At the weekend, some designers let their imaginations run wild, whether in response to the beat of a military drum, the call of the African wild or the chorus of a gaggle of flirts.
There was jersey, jersey everywhere. Perhaps it’s the gym-slimmed, beach bodies of Southern California that are prompting every L.A. designer to drape the fabric in their collections. But while this trend — draped jersey, that is — may be on the verge of overexposure, Editte Keshishyan, at least, managed to keep the look fresh. Her dress versions in teal, fawn gray and fuchsia, featuring gathered yokes and blouson tops and dropped waists, had a pearly sheen. Her lean pants and pencil skirts, some done in cotton twill, were also well executed.
At Susana Mercedes, chic clothes competed with over-adorned and textured show pieces. Mercedes translated sumptuous materials into ladylike essentials, but the skirts covered in squiggles of appliquéd ribbon or the itchy-looking mohair lace could be turned down a notch. Her takes on understated elegance, such as a lace-trimmed sheath dress or the fitted black top and skirt decorated lightly with?fabric buttons, spoke volumes, however. At the other end of the spectrum, Da Nang’s Estelle Dahan’s message was clear — easy does it. Sun-bleached cotton camo jackets paired with mesh tank tops and combat boots made for rugged glamour. Traditional military pieces looked inviting in muted pink and faded army green tones.
Fashion also welcomed Lloyd Klein back to the runway. En route to the airport in Paris, on his way to show in New York in February, Klein and members of his staff were involved in a several-vehicle collision from which the designer sustained multiple injuries. The entire collection was destroyed and he had three weeks to re-create it, probably not enough time to fully suss out his African theme of wild things and warriors. There were fox fur chubbies, cropped calfskin jackets and leopard-print jersey dresses, all punctuated by Masai armor and victory necklaces. The designer’s standout pieces included a tailored gray cashmere jacket, high-waisted gray flannel pants and a brown velour jumpsuit.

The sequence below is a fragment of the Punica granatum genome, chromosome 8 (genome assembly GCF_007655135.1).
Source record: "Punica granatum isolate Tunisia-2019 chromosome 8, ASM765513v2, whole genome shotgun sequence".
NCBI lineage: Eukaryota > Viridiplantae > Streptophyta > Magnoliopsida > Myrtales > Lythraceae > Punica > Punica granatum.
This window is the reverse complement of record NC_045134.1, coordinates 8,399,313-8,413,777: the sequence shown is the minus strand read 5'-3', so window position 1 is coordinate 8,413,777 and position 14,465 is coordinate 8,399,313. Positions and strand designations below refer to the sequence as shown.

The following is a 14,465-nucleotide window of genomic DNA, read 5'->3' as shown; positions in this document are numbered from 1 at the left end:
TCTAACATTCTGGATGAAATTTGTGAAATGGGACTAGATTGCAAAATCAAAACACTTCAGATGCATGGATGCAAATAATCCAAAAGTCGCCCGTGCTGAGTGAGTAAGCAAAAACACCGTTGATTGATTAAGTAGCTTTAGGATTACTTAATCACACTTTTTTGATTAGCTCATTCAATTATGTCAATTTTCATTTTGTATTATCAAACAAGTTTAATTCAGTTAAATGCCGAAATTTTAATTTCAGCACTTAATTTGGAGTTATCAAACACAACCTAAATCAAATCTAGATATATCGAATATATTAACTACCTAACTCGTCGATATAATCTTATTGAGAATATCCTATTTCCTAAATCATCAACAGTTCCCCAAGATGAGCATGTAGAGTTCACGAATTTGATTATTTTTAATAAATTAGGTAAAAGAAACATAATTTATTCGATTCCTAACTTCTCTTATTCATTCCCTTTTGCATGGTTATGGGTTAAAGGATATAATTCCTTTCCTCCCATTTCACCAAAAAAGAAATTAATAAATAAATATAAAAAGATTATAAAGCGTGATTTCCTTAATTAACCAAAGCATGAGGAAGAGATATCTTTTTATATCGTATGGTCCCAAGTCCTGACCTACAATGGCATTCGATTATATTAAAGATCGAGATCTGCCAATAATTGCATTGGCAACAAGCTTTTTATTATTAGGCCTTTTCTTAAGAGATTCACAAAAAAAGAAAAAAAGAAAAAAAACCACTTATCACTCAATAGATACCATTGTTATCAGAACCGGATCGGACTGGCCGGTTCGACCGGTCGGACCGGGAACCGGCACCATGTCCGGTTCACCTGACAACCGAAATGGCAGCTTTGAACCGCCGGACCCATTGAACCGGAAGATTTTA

And where have all the pretty girls gone? That was the million-dollar question at Heike Jarick, where the lovely feminine dresses she’s known for were nearly absent. In their place was a range of themes, from “Clockwork Orange” looks to equestrian gear. Luxurious furs, wool mohair and silk looked great in structured coats, pants and twisted cowl-neck sweaters at John Sakalis, but the designer should not have diluted this new sophistication with tarty China doll looks in predictable red brocade. The Asian theme seemed like a space filler, save one crinkled silk cape in a red floral pattern where the Eastern influence was light and inventive.
Imagining an S&M secretary hopelessly in love with Tony Montana of “Scarface,” London-based designer J. Maskrey presented a fun, sparkly collection on the rooftop of the Downtown Standard Hotel. Red and black silk chiffon dresses were embroidered with starbursts, miniskirts had waterfalls of beaded fringe and Margaret Thatcher-esque blouses were sexed up with Swarovski diamond dog collars. Elsewhere, Martin Martin’s husband-wife team Eric and Diane Moss-Martin may have found an audience for their arty, Japanese-inspired line, but it’s high time they came up with some new tricks. Their collection of backward and upside-down white shirts and black bottoms and dresses with the odd red or brown piece thrown in was simply a repeat of last season’s offering.